Privacy Groups Win Changes to APEC CBPR System

(2015) 133 Privacy Laws & Business International Report, 32-33

UNSW Law Research Paper No. 2015-23

4 Pages Posted: 8 May 2015 Last revised: 30 May 2015

Chris Connolly

University of New South Wales (UNSW) - Centre for Cyberspace Law & Policy

Graham Greenleaf

University of New South Wales, Faculty of Law

Nigel Waters

University of New South Wales (UNSW) - Faculty of Law

Date Written: February 15, 2015

Abstract

Privacy advocates and civil society representatives have been campaigning for two years for reform of the APEC Cross Border Privacy Rules system (APEC CBPRs). On 27 January 2015, APEC announced significant changes, meeting around 90% of the demands from that campaign. Advocates had argued that the first implementation of the APEC CBPRs (using TRUSTe as the Accountability Agent (AA) in the United States) had failed to meet basic APEC Privacy Framework requirements, both in relation to TRUSTe’s original AA application in 2013 and in its 2014 application for renewal of its AA status.

Although APEC chose to ultimately approve TRUSTe’s continued role as an Accountability Agent (at least for a further 12 months), the decision was accompanied by massive changes and improvements in the APEC CBPRs, including a completely new set of TRUSTe APEC Program Requirements. This article gives details of those improvements, and the criticisms on which they are based, and notes continuing deficiencies and what is needed to remedy them.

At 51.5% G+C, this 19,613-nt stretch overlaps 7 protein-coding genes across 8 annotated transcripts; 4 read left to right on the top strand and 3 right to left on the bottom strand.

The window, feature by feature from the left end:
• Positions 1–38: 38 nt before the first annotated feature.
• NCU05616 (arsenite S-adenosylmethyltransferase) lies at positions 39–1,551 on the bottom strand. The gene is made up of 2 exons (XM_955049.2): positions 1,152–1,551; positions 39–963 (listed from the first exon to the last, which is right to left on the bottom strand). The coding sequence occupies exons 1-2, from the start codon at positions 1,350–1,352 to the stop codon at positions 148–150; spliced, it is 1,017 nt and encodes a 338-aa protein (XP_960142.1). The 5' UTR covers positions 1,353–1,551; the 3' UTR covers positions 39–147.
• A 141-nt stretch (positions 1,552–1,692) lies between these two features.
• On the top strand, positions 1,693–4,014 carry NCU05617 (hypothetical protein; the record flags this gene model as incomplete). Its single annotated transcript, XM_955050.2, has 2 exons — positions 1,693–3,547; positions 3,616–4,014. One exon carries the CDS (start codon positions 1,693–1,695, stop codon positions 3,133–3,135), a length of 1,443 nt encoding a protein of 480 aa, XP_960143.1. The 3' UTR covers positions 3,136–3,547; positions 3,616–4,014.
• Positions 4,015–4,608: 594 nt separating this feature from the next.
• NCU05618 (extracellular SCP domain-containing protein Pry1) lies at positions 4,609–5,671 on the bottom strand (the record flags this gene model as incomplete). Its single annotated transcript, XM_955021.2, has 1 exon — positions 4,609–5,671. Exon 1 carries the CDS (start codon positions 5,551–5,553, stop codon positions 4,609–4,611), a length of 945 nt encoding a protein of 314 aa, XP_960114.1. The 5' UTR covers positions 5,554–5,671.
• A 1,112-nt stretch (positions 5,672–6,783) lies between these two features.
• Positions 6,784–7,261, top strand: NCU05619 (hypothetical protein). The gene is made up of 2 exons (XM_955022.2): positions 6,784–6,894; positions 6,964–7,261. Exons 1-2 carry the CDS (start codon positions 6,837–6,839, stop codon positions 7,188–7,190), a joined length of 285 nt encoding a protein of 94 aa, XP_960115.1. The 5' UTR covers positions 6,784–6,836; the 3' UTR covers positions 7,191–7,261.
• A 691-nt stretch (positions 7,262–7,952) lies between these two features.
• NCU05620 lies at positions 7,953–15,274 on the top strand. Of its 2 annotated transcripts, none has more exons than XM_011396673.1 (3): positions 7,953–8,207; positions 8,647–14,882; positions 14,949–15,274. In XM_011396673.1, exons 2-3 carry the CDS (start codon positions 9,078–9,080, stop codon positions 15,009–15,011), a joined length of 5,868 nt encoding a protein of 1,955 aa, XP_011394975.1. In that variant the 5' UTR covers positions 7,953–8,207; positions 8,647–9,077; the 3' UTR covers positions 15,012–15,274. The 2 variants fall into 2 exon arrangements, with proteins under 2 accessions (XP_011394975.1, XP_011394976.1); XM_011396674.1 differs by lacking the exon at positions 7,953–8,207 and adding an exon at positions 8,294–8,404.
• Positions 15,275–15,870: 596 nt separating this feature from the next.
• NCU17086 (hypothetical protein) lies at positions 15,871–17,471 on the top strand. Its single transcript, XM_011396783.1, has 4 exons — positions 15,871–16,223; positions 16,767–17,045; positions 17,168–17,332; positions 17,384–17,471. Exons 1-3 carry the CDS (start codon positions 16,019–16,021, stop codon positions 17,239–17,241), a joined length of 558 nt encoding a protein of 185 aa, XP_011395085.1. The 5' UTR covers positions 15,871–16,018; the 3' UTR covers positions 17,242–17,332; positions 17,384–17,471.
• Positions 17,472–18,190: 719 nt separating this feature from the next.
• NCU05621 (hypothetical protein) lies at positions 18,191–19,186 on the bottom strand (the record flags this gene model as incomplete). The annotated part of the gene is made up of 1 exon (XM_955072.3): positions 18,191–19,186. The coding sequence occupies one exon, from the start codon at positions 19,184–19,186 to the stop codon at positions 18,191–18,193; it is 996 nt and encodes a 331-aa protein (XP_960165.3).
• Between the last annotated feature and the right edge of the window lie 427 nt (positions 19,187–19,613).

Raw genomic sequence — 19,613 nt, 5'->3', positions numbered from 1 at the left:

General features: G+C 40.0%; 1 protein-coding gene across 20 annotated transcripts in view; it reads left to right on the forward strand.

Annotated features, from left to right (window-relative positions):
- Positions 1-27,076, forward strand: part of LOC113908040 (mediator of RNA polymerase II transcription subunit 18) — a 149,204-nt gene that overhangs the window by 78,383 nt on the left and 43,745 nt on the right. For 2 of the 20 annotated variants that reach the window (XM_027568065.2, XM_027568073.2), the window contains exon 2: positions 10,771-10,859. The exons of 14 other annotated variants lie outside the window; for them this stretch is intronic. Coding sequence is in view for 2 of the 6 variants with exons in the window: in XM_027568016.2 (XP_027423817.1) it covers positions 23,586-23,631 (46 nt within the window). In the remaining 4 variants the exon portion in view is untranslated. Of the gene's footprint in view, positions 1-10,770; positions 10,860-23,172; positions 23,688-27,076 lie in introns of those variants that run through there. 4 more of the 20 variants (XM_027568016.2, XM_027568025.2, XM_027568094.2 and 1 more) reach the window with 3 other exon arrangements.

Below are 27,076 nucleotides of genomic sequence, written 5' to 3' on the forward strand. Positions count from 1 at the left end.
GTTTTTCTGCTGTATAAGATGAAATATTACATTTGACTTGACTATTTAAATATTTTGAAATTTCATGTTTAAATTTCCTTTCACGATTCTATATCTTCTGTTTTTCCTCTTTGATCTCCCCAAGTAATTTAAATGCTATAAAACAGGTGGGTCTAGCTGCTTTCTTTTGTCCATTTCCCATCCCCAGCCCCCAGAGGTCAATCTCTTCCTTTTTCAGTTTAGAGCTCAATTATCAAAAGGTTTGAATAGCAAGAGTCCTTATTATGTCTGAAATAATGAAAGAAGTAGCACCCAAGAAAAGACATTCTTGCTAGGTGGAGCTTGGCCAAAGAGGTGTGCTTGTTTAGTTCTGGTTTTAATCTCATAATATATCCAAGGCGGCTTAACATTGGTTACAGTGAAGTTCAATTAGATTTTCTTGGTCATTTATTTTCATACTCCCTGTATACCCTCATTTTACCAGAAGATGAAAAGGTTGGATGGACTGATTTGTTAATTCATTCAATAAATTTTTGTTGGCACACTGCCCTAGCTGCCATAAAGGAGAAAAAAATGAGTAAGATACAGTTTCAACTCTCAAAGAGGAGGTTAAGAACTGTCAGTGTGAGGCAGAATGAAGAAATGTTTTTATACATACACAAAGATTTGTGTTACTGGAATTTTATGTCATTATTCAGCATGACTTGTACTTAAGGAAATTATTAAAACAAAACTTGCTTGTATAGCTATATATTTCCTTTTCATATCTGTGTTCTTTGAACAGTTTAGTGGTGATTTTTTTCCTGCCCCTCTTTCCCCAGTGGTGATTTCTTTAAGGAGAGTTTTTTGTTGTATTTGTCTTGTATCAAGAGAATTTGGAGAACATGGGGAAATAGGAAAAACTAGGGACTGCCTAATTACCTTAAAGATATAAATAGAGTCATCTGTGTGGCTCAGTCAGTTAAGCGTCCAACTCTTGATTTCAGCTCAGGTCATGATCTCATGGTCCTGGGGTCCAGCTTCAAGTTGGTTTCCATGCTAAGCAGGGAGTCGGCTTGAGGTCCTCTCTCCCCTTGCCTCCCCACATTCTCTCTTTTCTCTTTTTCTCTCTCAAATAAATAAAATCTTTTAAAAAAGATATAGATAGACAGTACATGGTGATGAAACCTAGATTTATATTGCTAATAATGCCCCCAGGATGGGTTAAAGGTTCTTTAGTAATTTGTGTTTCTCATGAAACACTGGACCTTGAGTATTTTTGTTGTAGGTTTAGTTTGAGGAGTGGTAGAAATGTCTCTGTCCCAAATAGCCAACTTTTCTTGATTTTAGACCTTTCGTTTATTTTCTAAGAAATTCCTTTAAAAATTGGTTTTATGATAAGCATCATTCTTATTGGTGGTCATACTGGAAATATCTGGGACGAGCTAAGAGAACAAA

The criticisms of the renewal of TRUSTe's AA status are in Connolly, C, Greenleaf, G and Waters N 'Privacy self-regulation in crisis?: TRUSTe's 'deceptive' practices' (2014) 132 Privacy Laws & Business International Report, 19-21, available at: http://ssrn.com/abstract=2567090.

Keywords: privacy, data protection, cross border rules, APEC, Asia-Pacific

Suggested Citation

Connolly, Chris and Greenleaf, Graham and Waters, Nigel, Privacy Groups Win Changes to APEC CBPR System (February 15, 2015). (2015) 133 Privacy Laws & Business International Report, 32-33 ; UNSW Law Research Paper No. 2015-23. Available at SSRN: https://ssrn.com/abstract=2603530

Chris Connolly

University of New South Wales (UNSW) - Centre for Cyberspace Law & Policy ( email )

Sydney, NSW 2052
Australia

Graham Greenleaf (Contact Author)

University of New South Wales, Faculty of Law ( email )

Sydney, New South Wales 2052
Australia
+61 2 9385 2233 (Phone)
+61 2 9385 1175 (Fax)

HOME PAGE: http://www2.austlii.edu.au/~graham

Nigel Waters

University of New South Wales (UNSW) - Faculty of Law ( email )

Kensington, New South Wales 2052
Australia

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